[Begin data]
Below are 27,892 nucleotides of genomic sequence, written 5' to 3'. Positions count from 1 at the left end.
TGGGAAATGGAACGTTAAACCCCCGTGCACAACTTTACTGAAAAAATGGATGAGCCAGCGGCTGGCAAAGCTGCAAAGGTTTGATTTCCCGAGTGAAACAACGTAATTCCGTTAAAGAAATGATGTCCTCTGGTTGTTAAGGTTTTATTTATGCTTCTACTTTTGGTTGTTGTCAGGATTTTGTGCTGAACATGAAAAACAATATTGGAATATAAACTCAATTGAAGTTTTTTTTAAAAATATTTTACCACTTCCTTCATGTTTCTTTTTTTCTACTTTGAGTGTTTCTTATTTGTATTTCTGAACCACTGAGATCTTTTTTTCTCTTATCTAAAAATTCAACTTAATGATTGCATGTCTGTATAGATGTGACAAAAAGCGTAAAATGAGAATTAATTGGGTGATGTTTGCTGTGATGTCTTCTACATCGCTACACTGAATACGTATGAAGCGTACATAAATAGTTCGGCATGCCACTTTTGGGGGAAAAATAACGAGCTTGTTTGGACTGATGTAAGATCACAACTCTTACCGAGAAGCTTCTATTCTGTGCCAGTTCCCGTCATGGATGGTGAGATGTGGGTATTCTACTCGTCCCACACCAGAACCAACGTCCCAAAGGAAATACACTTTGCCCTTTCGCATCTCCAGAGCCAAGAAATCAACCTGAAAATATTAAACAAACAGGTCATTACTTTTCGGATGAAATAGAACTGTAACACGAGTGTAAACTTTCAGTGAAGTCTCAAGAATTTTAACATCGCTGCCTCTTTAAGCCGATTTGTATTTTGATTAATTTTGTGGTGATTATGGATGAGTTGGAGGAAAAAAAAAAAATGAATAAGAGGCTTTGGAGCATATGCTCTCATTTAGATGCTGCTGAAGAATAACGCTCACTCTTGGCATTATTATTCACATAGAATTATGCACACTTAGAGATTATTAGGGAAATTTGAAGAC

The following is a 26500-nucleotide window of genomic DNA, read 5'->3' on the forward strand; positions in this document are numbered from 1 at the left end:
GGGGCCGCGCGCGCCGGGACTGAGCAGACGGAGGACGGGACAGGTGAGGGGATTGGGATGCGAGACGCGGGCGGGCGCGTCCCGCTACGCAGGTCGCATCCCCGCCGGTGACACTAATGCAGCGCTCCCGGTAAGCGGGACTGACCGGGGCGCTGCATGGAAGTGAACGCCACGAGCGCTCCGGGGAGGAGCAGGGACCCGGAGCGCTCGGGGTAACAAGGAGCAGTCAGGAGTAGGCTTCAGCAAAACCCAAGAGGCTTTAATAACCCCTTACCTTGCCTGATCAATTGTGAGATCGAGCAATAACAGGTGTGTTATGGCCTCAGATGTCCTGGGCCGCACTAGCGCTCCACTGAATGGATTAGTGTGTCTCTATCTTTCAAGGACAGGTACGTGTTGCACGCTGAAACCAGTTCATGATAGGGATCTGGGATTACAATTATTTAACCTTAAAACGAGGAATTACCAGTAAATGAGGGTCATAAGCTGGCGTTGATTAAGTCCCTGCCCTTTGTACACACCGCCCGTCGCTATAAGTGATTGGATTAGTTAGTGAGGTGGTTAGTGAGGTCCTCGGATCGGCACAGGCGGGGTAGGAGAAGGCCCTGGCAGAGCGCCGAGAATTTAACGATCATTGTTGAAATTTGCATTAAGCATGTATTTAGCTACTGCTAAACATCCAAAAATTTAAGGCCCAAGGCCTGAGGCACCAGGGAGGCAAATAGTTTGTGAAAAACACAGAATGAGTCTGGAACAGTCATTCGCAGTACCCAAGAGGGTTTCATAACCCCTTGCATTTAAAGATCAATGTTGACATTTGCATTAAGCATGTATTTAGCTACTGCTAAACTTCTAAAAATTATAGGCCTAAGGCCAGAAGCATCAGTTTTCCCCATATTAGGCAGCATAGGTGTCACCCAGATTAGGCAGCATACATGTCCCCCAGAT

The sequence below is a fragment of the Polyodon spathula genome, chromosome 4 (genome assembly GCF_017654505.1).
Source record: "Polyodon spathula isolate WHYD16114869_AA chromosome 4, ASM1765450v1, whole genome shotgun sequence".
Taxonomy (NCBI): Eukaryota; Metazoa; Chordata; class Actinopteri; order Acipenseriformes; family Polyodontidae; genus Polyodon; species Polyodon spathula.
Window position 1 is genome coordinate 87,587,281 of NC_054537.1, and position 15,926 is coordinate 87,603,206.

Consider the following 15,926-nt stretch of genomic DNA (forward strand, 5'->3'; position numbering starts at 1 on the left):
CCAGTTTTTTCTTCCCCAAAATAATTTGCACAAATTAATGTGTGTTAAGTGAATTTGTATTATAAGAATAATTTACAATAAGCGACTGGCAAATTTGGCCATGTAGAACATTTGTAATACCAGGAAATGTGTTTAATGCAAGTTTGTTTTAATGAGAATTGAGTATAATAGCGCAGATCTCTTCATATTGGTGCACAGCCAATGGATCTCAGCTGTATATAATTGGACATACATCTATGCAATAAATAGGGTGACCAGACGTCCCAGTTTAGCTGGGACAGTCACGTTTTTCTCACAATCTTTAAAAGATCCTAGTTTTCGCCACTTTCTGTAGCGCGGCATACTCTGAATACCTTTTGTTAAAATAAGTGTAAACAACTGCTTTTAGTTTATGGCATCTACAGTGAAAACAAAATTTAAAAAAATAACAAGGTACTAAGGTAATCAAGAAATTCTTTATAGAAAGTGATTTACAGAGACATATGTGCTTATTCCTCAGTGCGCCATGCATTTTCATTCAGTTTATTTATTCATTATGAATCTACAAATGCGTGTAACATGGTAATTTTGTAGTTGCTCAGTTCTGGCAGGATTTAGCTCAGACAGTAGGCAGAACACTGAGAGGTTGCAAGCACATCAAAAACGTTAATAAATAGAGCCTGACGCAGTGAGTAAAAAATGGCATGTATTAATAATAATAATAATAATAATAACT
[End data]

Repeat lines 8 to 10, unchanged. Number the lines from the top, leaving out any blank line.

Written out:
Window position 1 is genome coordinate 87,587,281 of NC_054537.1, and position 15,926 is coordinate 87,603,206.

Consider the following 15,926-nt stretch of genomic DNA (forward strand, 5'->3'; position numbering starts at 1 on the left):
CCAGTTTTTTCTTCCCCAAAATAATTTGCACAAATTAATGTGTGTTAAGTGAATTTGTATTATAAGAATAATTTACAATAAGCGACTGGCAAATTTGGCCATGTAGAACATTTGTAATACCAGGAAATGTGTTTAATGCAAGTTTGTTTTAATGAGAATTGAGTATAATAGCGCAGATCTCTTCATATTGGTGCACAGCCAATGGATCTCAGCTGTATATAATTGGACATACATCTATGCAATAAATAGGGTGACCAGACGTCCCAGTTTAGCTGGGACAGTCACGTTTTTCTCACAATCTTTAAAAGATCCTAGTTTTCGCCACTTTCTGTAGCGCGGCATACTCTGAATACCTTTTGTTAAAATAAGTGTAAACAACTGCTTTTAGTTTATGGCATCTACAGTGAAAACAAAATTTAAAAAAATAACAAGGTACTAAGGTAATCAAGAAATTCTTTATAGAAAGTGATTTACAGAGACATATGTGCTTATTCCTCAGTGCGCCATGCATTTTCATTCAGTTTATTTATTCATTATGAATCTACAAATGCGTGTAACATGGTAATTTTGTAGTTGCTCAGTTCTGGCAGGATTTAGCTCAGACAGTAGGCAGAACACTGAGAGGTTGCAAGCACATCAAAAACGTTAATAAATAGAGCCTGACGCAGTGAGTAAAAAATGGCATGTATTAATAATAATAATAATAATAATAACT